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Undergraduate research reveals lichen's secrets

March 01, 2007

With summer just around the corner, undergraduate life sciences students can look forward to a unique work experience through the Research Experience for Undergraduates (REU) program in the School of Life Sciences . Students are hired to participate in ongoing School of Life Sciences research projects and are paid to spend 10 weeks of their summer conducting full-time, hand-on studies at the bench or in the field. By arming their futures with a competitive edge, a walk in the park and a stroll with a Xanthoparmelia never looked so good.

Xanthoparmelia is a genus of lichen commonly found on rocks in Arizona and was the focus of research for Thomas Zambo, a senior with a major in life sciences in the Department of Integrated Natural Sciences at ASU's West campus. He was participating in a survey of lichen in and around 28 study sites in Maricopa County to see if concentrations of airborne heavy metals, such as copper, lead, zinc, nickel and aluminum, had changed in the last 10 years.

“Lichen are long-lived and remarkably good indicators of air quality,” Zambo says. “This is a result of their unique nutrient uptake – from the air. Because nutrient levels are so low in the air, lichen are very efficient accumulators.”

According to Zambo, this means that as the lichen take up airborne nutrients, they take up pollutants. Over time, findings from the study of lichen can be compared to local industry's toxic release inventories to generate a very complete pattern of regional air pollution, one that also takes into account unrecorded heavy metal releases, like the vanadium, nickel and chromium that are released from car tire wear.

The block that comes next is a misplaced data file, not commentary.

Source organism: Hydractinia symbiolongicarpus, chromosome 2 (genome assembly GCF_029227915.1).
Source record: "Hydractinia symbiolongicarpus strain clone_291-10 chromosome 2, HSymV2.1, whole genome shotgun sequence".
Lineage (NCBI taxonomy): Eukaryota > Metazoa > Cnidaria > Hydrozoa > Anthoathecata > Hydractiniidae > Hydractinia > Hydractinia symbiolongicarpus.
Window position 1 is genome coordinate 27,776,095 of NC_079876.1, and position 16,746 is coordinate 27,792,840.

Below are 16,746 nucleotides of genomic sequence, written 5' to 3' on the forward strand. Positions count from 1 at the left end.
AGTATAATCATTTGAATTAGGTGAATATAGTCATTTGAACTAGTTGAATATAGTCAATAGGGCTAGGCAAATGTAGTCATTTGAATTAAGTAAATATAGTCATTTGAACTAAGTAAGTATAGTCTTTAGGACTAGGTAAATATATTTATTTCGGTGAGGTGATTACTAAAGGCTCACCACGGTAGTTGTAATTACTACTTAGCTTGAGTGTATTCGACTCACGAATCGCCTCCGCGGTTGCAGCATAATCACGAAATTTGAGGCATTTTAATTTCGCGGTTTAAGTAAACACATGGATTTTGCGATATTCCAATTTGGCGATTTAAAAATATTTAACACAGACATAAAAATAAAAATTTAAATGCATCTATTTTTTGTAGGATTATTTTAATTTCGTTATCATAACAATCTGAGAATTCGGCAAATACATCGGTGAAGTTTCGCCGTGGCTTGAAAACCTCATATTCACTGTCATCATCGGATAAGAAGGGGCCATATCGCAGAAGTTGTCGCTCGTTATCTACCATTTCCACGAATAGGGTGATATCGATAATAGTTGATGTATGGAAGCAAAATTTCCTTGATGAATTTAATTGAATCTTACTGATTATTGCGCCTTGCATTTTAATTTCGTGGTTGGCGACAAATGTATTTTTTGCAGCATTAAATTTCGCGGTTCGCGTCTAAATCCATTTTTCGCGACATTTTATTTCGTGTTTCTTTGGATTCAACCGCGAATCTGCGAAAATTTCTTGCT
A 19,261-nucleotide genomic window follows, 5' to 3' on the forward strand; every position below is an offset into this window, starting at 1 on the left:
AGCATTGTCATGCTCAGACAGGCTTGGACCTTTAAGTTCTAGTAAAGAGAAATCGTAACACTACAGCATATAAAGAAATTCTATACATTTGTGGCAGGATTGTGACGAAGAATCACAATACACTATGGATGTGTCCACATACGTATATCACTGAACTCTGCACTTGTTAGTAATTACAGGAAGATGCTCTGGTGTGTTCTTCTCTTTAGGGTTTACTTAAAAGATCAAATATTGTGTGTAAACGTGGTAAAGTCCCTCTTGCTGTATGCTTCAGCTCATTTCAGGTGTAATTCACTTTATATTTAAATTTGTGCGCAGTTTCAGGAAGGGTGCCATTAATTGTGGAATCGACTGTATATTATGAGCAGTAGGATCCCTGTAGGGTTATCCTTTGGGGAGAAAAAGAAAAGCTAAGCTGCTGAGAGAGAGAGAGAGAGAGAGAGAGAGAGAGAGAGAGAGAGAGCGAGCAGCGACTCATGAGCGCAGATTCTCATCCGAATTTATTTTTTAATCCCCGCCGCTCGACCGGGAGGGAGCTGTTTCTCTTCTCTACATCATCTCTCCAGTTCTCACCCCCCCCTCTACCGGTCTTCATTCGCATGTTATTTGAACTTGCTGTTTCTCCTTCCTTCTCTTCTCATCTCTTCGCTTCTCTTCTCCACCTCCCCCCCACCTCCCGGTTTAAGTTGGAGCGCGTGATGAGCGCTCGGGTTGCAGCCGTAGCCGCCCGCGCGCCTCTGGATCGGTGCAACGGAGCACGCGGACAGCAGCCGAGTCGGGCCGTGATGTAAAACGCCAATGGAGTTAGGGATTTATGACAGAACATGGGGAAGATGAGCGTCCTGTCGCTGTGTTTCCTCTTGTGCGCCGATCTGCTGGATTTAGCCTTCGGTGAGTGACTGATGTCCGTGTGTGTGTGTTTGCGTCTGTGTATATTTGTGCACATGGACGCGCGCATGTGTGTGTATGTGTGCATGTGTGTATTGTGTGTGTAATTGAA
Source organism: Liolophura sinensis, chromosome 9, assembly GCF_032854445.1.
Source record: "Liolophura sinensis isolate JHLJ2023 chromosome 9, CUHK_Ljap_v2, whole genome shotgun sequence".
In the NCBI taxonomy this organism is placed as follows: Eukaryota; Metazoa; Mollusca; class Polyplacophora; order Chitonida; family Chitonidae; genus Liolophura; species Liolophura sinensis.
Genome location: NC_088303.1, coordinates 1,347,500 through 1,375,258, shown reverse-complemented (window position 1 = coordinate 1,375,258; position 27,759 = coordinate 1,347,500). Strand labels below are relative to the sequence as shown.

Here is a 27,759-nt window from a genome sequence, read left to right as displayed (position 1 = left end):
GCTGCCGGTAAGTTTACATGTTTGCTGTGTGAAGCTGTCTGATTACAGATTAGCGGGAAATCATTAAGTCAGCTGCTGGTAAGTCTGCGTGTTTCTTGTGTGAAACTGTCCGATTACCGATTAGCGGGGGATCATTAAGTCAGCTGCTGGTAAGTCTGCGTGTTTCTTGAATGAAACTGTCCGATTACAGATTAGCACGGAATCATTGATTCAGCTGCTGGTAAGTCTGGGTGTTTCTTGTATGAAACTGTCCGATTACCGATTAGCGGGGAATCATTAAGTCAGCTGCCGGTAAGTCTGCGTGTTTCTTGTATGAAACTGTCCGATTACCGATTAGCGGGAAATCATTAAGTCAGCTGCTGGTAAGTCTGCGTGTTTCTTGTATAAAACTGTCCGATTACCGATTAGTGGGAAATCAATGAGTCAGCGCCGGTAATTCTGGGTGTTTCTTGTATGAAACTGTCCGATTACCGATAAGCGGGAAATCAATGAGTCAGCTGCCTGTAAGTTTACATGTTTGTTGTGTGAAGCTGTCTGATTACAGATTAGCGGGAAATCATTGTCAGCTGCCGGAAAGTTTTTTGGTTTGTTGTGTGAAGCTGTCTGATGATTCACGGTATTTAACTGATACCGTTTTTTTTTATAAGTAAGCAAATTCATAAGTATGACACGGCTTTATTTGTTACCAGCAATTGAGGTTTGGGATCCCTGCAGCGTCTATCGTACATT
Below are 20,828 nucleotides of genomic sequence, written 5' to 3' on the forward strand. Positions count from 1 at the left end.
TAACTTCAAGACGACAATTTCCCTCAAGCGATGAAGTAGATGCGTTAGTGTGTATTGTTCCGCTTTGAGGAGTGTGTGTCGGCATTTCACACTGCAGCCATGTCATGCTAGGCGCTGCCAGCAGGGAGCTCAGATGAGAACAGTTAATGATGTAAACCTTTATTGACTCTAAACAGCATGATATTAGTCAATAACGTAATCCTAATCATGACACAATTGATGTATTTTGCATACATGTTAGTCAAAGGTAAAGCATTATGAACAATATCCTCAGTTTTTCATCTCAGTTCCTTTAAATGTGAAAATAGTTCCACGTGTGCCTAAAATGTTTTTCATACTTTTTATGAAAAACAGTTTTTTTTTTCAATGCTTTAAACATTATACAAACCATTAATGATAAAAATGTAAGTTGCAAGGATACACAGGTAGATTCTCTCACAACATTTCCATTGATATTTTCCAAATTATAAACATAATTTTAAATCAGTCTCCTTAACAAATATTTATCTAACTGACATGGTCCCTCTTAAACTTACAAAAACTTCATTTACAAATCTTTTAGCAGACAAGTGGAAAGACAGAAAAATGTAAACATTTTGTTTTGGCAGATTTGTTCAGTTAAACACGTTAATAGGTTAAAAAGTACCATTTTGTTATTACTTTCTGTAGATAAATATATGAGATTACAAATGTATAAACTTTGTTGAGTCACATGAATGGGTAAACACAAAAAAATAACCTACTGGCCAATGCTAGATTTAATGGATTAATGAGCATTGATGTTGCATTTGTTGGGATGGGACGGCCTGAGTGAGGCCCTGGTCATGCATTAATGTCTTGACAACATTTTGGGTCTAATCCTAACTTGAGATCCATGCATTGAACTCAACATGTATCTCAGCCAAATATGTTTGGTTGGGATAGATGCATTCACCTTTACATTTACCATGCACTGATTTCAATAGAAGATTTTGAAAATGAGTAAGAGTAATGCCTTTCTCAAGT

Zambo's work is part of ongoing research directed by mentors Thomas Nash, professor in the School of Life Sciences , and curator of the ASU lichen herbarium, and his graduate student, Ken Sweat, who also is a lecturer at the West campus. Zambo presented his work in the REU poster session last summer, but his work has continued to expand. In January, he participated in the Central Arizona-Phoenix Long Term Ecological Research Project poster symposium with a presentation on “Geographic Patterns of Mercury Deposition using the Lichen Xanthoparmelia in Maricopa County , AZ. ”

REU appointments commonly include a summer stipend of roughly $3,000, with support for housing and travel if needed. Students also receive six hours of course credit and a tuition waiver.

For more information about School of Life Sciences ' undergraduate research programs, visit: The deadline to apply for summer 2007 REU research is April 4.